Overseas(1) markets held a 47 percent share of all U.S. outbound international travel.
U.S. travel to Europe was 5.2 million visitors, with an 18 percent share;
Asia was 2.0 million, with a seven percent share;
Caribbean was 3.2 million, with an 11 percent share;
South America was 810,000, with a three percent share;
Central America was 1.1 million, with a four percent share;
Middle East was 665,000, with a two percent share;
Oceania was 249,000, with a one percent share; and
Africa was 175,000, with a one percent share.
North American markets received 53 percent of all U.S. international outbound travel.
U.S. travel to Mexico was 10.3 million visitors, with a 36 percent share (3.0 million traveled by air); and Canada was 4.6 million, with a 16 percent share (1.5 million traveled by air).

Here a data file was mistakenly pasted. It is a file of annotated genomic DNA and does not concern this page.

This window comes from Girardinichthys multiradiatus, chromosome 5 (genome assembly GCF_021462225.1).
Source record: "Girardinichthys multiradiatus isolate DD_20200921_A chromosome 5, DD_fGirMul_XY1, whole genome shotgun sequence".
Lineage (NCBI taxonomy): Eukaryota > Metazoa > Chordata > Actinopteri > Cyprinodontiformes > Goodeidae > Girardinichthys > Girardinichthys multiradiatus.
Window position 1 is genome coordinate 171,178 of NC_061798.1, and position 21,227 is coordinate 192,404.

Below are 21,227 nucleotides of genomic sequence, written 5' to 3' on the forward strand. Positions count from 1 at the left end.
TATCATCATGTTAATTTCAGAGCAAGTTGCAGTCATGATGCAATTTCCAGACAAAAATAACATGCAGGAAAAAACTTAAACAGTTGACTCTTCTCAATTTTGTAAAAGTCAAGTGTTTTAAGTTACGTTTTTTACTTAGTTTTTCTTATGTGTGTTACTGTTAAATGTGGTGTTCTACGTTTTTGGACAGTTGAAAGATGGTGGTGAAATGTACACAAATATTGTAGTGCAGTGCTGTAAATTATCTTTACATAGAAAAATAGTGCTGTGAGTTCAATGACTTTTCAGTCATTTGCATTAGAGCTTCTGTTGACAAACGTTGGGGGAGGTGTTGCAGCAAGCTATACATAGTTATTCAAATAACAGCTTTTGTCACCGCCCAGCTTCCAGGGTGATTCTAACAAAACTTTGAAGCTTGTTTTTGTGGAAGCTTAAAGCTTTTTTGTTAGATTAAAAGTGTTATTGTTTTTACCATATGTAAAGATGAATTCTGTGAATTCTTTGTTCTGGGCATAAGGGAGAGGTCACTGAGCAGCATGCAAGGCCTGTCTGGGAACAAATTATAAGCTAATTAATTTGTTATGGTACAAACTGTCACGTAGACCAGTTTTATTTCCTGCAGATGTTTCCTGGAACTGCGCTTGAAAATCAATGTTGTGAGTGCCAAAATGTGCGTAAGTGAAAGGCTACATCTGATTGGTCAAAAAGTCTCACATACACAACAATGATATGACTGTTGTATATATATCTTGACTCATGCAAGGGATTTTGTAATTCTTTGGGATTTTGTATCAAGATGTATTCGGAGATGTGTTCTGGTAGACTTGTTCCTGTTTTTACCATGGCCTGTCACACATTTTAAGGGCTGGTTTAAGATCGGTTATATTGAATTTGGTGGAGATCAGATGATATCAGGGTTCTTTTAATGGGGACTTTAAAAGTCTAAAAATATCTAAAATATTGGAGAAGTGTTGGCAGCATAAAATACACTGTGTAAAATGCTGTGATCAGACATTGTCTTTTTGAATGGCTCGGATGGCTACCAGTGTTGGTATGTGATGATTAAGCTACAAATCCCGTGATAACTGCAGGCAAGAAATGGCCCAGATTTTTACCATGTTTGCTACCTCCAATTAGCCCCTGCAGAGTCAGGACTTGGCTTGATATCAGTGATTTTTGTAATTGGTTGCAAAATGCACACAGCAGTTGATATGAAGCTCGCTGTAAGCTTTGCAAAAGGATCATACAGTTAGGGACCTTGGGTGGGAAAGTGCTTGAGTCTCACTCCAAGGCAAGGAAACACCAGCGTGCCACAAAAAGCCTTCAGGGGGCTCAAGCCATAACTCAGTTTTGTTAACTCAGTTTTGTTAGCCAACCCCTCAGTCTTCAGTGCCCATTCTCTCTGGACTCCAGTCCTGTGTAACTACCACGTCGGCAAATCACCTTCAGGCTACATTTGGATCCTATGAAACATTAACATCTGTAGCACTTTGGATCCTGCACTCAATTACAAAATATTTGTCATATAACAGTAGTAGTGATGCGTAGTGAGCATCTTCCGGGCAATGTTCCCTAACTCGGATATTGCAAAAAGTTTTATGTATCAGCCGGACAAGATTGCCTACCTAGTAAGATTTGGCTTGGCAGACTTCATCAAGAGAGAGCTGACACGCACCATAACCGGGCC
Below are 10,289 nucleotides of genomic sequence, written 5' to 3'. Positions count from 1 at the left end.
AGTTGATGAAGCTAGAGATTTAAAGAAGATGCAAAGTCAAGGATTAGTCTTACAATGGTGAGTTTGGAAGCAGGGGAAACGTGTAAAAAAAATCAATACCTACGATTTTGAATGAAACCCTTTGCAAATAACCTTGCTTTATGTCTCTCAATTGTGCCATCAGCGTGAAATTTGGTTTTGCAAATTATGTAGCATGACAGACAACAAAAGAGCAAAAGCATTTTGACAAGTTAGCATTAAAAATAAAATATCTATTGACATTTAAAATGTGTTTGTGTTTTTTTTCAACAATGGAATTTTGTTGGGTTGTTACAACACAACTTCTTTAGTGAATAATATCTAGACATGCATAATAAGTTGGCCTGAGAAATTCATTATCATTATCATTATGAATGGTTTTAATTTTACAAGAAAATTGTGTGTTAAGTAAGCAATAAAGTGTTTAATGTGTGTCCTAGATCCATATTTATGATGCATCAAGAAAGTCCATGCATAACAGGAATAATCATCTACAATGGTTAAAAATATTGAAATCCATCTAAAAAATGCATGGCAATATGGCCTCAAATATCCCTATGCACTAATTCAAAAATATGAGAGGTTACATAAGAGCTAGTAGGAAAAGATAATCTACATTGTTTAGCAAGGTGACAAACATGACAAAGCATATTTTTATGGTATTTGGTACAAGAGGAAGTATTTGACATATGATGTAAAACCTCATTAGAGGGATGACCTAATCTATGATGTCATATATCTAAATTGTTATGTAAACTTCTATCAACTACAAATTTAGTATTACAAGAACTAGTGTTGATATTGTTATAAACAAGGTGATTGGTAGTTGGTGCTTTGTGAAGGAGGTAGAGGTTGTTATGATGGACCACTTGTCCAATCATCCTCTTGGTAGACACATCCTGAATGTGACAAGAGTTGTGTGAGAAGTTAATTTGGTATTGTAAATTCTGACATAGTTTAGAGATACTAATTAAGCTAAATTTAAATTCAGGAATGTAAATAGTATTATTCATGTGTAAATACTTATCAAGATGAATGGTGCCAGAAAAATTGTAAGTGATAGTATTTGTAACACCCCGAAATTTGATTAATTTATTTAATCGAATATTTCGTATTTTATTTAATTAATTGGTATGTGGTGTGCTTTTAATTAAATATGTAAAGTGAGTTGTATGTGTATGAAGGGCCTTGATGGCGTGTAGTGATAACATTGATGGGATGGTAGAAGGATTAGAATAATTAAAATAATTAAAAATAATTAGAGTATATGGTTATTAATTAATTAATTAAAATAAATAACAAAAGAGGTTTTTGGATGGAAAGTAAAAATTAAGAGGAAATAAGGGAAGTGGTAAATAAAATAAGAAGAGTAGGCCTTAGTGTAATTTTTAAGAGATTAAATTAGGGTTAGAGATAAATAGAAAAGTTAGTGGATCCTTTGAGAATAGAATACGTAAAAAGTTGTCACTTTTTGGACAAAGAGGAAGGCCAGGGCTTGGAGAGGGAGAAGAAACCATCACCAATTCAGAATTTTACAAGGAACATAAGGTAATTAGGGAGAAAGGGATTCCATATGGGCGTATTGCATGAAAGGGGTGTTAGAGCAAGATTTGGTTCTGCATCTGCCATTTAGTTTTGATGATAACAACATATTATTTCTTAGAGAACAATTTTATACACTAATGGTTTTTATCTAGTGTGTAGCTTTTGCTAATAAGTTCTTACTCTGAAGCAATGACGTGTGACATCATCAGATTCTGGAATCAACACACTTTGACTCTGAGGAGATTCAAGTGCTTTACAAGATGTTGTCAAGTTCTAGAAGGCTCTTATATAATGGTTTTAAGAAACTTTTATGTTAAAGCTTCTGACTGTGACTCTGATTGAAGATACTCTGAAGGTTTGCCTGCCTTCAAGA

As reported, methodological changes in tallying U.S. international travel statistics were made in July 2010. Having moved from the paper-based manually processed DHS I-92 form to the paperless automated Advance Passenger Information System (APIS) make the first quarter 2011 vs. 2010 comparisons difficult. This is particularly the case regarding how citizenship is recorded which is more accurate since July 2010. The anomaly carried forward through the second quarter of 2011. Improvements under APIS include an electronic document system (eliminates keypunching from hard to read paper documents), rigorous accountability for all international flights and port-to-port detail now available on the U.S. - Canadian market. Also, monthly data will be available soon after month-end.
OTTI now reports total U.S. outbound travel by month. Total travel (all modes) to Canada and Mexico is provided along with their traditional air-only subtotals.
(1) Overseas markets reflect non-stop air-only data. A portion of the non-stop passenger traffic to Europe will not visit Europe, but will connect through one of Europe’s airline hubs (LHR, AMS, FRA, CDG, MAD, etc.) to Africa and the Middle East. The adjustment to these regions, reflecting visitation (1+ nights), occurs after year-end data is compiled.